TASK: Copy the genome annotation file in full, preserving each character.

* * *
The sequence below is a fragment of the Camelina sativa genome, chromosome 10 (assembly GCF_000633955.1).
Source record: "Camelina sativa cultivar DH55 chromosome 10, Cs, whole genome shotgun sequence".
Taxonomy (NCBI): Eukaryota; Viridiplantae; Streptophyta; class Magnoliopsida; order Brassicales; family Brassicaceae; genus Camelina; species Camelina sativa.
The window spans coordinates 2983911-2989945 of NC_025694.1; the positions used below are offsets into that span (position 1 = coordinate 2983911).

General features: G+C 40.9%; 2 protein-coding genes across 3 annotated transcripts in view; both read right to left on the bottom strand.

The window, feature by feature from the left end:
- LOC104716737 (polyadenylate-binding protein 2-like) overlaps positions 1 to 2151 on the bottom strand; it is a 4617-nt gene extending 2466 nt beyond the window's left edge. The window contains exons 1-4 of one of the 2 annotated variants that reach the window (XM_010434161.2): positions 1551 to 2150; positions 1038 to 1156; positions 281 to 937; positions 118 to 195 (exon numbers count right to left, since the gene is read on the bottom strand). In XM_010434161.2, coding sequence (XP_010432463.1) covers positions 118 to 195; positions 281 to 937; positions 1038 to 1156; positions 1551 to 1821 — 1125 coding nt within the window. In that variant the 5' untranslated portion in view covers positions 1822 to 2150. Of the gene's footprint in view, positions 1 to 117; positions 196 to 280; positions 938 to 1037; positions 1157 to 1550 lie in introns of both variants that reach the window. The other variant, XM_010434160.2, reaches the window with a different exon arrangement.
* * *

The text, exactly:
The sequence below is a fragment of the Camelina sativa genome, chromosome 10 (assembly GCF_000633955.1).
Source record: "Camelina sativa cultivar DH55 chromosome 10, Cs, whole genome shotgun sequence".
Taxonomy (NCBI): Eukaryota; Viridiplantae; Streptophyta; class Magnoliopsida; order Brassicales; family Brassicaceae; genus Camelina; species Camelina sativa.
The window spans coordinates 2983911-2989945 of NC_025694.1; the positions used below are offsets into that span (position 1 = coordinate 2983911).

General features: G+C 40.9%; 2 protein-coding genes across 3 annotated transcripts in view; both read right to left on the bottom strand.

The window, feature by feature from the left end:
- LOC104716737 (polyadenylate-binding protein 2-like) overlaps positions 1 to 2151 on the bottom strand; it is a 4617-nt gene extending 2466 nt beyond the window's left edge. The window contains exons 1-4 of one of the 2 annotated variants that reach the window (XM_010434161.2): positions 1551 to 2150; positions 1038 to 1156; positions 281 to 937; positions 118 to 195 (exon numbers count right to left, since the gene is read on the bottom strand). In XM_010434161.2, coding sequence (XP_010432463.1) covers positions 118 to 195; positions 281 to 937; positions 1038 to 1156; positions 1551 to 1821 — 1125 coding nt within the window. In that variant the 5' untranslated portion in view covers positions 1822 to 2150. Of the gene's footprint in view, positions 1 to 117; positions 196 to 280; positions 938 to 1037; positions 1157 to 1550 lie in introns of both variants that reach the window. The other variant, XM_010434160.2, reaches the window with a different exon arrangement.